of resolving the smallest spatiotemporal features. Approximation methods can alleviate this burden, but at the cost

of accuracy. In Kochkov et al, the components of traditional ﬂuids solvers most affected by the loss of resolution are

replaced with better performing machine-learned alternatives (as presented in the semi-mechanistic modeling section

later). This AI-driven solver algorithm is represented as a differentiable program with the neural networks and the

numerical methods written in the JAX framework [

45

]. JAX is a leading framework for differentiable programming, with

reverse-mode automatic differentiation that allows for end-to-end gradient based optimization of the entire programmed

algorithm. In this CFD use-case, the result is an algorithm that maintains accuracy while using 10x coarser resolution in

each dimension, yielding an 80-fold improvement in computation time with respect to an advanced numerical method

of similar accuracy.

Related approaches implement PINNs without the use of differentiable programming, such as TF-Net for modeling

turbulent ﬂows with several specially designed U-Net deep learning architectures [

46

]. A promising direction in this and

other spatiotemporal use-cases is neural operator learning: using NNs to learn mesh-independent, resolution-invariant

solution operators for PDEs. To achieve this, Li et al. [

47

] use a Fourier layer that implements a Fourier transform, then

a linear transform, and an inverse Fourier transform for a convolution-like operation in a NN. In a Bayesian inverse

experiment, the Fourier neural operator acting as a surrogate can draw MCMC samples from the posterior of initial NS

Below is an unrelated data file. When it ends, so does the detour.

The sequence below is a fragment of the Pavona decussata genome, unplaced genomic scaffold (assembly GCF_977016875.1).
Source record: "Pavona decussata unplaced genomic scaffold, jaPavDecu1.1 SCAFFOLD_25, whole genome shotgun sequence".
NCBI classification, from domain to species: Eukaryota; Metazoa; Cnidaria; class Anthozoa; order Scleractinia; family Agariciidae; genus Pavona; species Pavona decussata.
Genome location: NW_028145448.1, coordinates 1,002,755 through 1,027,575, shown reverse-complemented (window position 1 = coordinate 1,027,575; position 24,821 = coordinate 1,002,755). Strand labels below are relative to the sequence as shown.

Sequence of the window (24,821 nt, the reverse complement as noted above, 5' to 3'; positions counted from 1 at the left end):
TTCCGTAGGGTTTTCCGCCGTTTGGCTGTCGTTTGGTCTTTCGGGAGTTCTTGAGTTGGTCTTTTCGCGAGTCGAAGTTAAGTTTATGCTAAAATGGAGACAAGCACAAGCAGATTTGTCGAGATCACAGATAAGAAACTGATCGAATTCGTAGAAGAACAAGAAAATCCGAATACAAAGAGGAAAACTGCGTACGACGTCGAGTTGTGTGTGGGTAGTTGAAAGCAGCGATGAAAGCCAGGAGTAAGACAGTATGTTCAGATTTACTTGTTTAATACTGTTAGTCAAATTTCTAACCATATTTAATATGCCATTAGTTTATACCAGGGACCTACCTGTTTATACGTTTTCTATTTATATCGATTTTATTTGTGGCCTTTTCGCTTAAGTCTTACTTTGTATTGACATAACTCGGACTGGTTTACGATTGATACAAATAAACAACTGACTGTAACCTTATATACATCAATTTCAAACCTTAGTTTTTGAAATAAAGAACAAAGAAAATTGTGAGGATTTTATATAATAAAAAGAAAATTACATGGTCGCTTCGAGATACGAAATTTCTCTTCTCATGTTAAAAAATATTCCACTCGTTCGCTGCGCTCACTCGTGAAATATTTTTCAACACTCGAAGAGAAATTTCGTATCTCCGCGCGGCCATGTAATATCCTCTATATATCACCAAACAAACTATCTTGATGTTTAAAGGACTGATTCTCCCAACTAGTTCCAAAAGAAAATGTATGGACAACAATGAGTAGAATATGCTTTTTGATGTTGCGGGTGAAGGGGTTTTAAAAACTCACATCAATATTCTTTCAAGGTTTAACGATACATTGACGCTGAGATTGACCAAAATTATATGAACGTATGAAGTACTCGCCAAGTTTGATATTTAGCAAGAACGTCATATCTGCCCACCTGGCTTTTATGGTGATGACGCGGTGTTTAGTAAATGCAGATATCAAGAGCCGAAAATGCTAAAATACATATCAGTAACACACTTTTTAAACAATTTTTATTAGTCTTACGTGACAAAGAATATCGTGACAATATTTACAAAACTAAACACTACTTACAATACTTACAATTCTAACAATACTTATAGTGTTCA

vorticity given sparse, noisy observations in 2.5 minutes, compared to 18 hours for the traditional solver.

Multi-physics and HPC simulation of blood ﬂow in an intracranial aneurysm

SimNet is an AI-driven multi-

physics simulation framework based on neural network solvers–more speciﬁcally it approximates the solution to a

PDE by a neural network [

19

]. SimNet improves on previous NN-solvers to take on the challenge of gradients and

discontinuities introduced by complex geometries or physics. The main novelties are the use of Signed Distance

Functions for loss weighting, and integral continuity planes for ﬂow simulation. An intriguing real-world use case is

simulating the ﬂow inside a patient-speciﬁc geometry of an aneurysm, as shown in Fig. A. It is particularly challenging

to get the ﬂow ﬁeld to develop correctly, especially inside the aneurysm sac. Building SimNet to support multi-

GPU and multi-node scaling provides the computational efﬁciency necessary for such complex geometries. There’s

also optimization over repetitive trainings, such as training for surrogate-based design optimization or uncertainty

quantiﬁcation, where transfer learning reduces the time to convergence for neural network solvers. Once a model

is trained for a single geometry, the trained model parameters are transferred to solve a different geometry, without

having to train on the new geometry from scratch. As shown in Fig. B, transfer learning accelerates the patient-speciﬁc

intracranial aneurysm simulations.

Raissi et al. [

48

] similarly approach the problem of 3D physiologic blood ﬂow in a patient-speciﬁc intracranial aneurysm,

but implementing a physics-informed NN technique: the Hidden Fluid Mechanics approach that uses autodiff (i.e.

within differentiable programming) to simultaneously exploit information from the Navier Stokes equations of ﬂuid

dynamics and the information from ﬂow visualization snapshots. Continuing this work has high potential for the robust

8

Figure 4: SimNet simulation results for the aneurysm problem [

19

]. Left: patient-speciﬁc geometry of an intracranial